Throwing away food is like throwing away people, pope says
VATICAN CITY — Pope Francis condemned food waste, saying throwing away food is like throwing away people.
“Waste reveals an indifference toward things and toward those who go without,” he said May 18.
“To throw food away means to throw people away,” he told members and volunteers of the European Federation of Food Banks, including the Food Bank of Italy, which was marking its 30th anniversary.
He thanked the organizations for all they do in providing food to those who are hungry while fighting against food waste.
“You take what is thrown into the vicious cycle of waste and insert it into the ‘virtuous circle’ of good use,” he said, saying their work is like what trees do — taking in pollution to give back oxygen to those in need.
“It is scandalous today not to notice how precious food is” and how much of it ends up wasted, he said.
“Wasting what is good is a nasty habit” that can creep in anywhere, even in charitable works, for example, when good intentions are blocked by bureaucracy or excessive administrative costs or when they “become forms of welfare that do not lead to authentic development.”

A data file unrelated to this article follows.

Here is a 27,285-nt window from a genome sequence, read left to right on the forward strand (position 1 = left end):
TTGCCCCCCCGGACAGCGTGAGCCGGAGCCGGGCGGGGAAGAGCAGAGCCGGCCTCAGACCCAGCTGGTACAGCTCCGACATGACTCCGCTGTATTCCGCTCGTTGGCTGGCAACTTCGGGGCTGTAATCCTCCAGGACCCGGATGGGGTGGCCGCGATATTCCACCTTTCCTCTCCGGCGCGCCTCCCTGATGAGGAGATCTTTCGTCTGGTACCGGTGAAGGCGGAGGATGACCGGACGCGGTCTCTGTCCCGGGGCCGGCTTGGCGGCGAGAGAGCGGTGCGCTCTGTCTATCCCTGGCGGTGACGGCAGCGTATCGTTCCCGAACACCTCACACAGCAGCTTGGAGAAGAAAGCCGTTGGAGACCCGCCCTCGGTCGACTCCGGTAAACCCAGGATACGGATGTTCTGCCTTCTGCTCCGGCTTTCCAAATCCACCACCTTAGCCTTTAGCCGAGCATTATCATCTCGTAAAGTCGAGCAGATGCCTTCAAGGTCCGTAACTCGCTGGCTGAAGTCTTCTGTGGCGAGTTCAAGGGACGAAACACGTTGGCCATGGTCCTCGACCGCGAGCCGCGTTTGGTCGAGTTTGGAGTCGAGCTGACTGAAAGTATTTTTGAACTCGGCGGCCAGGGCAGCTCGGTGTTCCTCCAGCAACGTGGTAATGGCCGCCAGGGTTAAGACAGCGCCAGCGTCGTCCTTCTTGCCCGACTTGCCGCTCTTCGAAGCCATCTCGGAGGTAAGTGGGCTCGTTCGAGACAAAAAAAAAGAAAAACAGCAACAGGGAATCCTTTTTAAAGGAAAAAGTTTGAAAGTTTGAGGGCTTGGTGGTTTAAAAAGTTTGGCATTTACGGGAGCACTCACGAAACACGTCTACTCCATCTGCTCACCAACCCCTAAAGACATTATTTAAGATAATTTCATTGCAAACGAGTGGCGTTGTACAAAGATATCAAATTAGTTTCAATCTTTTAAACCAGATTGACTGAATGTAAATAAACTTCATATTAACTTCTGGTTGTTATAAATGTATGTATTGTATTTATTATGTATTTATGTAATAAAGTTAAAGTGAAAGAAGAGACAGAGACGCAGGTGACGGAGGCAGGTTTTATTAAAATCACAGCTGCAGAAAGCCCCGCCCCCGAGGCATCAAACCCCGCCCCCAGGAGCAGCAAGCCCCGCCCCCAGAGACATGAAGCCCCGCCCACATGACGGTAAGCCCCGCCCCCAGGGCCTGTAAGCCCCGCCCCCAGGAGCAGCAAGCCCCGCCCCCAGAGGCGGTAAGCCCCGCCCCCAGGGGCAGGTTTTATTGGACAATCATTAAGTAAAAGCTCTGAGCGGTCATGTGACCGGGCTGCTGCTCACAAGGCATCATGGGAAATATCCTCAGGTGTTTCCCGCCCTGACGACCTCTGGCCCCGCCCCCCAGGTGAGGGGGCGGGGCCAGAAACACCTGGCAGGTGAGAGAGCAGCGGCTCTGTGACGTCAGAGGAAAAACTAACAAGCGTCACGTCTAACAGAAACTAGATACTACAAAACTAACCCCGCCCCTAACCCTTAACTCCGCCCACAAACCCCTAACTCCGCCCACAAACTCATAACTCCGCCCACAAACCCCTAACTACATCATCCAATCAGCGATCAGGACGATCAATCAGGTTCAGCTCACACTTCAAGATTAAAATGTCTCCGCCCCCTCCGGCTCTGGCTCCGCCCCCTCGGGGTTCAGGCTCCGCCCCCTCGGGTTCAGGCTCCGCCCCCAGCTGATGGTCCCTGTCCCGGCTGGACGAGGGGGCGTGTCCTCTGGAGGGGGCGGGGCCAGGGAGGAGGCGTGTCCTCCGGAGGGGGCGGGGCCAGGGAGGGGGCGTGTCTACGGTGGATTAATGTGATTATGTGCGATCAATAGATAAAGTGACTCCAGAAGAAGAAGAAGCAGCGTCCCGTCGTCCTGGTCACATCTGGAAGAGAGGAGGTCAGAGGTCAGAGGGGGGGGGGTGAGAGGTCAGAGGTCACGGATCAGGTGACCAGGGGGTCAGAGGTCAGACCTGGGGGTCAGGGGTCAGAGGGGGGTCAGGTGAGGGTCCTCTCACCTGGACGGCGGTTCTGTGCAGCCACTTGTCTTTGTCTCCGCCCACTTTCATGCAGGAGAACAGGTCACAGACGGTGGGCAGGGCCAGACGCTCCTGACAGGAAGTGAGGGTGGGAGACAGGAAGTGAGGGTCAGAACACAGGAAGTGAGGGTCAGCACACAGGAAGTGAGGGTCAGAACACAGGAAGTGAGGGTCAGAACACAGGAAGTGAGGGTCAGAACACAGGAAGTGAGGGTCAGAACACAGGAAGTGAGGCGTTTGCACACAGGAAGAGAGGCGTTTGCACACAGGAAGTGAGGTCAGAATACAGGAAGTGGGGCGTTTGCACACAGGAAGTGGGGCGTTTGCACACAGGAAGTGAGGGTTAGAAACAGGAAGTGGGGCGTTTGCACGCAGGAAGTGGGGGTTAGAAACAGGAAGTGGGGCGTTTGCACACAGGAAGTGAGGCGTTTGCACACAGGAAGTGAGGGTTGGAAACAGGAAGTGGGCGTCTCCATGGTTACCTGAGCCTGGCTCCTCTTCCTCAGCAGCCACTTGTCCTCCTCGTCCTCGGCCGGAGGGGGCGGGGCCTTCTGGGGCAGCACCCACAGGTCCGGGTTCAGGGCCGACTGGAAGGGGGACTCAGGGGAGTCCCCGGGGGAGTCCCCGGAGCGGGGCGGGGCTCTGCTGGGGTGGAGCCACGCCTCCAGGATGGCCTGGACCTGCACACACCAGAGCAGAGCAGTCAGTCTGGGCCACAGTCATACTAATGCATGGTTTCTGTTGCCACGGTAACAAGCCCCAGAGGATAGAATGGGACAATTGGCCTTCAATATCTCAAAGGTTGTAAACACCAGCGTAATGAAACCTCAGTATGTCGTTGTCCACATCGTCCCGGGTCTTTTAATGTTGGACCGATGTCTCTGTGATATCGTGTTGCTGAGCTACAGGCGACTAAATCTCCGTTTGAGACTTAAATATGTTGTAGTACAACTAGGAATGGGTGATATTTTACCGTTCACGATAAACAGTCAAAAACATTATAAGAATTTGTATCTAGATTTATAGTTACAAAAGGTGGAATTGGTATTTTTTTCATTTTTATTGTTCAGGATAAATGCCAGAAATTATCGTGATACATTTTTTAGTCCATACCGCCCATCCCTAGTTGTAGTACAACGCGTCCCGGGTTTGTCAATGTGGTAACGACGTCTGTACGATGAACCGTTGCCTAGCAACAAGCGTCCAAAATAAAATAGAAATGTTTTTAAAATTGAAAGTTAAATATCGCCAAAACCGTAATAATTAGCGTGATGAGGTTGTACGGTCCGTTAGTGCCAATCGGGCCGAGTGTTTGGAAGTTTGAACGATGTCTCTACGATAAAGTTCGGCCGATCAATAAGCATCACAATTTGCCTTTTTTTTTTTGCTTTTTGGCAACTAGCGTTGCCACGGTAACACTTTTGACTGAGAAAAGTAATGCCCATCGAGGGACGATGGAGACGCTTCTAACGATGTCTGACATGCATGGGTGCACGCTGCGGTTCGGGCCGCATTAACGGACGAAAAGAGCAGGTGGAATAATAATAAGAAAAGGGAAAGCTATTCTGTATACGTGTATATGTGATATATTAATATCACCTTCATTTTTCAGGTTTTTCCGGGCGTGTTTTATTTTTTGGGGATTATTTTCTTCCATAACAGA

Charity today “requires intelligence, the capacity for planning and continuity,” and for people to care about each other, seeking to restore human dignity, the pope said.
He told those involved in food banks that their work shows — with action and not words — that progress “advances each time we walk with those who are left behind.”
“The economy has a profound need of this,” he said, lamenting how “the frenetic scramble for money is accompanied by an interior frailty,” disorientation and a loss of meaning.
“What I care about is an economy that is more humane, that has a soul, and not a reckless machine that crushes human beings,” Pope Francis said.
Too many people are left without work, dignity or hope “and still others are oppressed by inhuman demands of production” that have a negative impact on the family and personal relationships.
The pope said it pains him when he hears parents say they have little time in the day to play with their children because they go to work when the children are still asleep and get home when they are already in bed.
“This is inhuman: this vertigo of inhuman work.”
“Instead of serving humanity,” he said, the economy “enslaves us, subjugates us to monetary mechanisms” that are increasingly difficult to control.
“We need to encourage models of growth based on social equality, on the dignity of human persons, on families, on the future of young people, on respect for the environment,” he said.
“Even if evil is at large in the world, with God’s help and the good will of so many like yourselves, the world can be a better place,” he said.
Copyright ©2019 Catholic News Service/U.S. Conference of Catholic Bishops.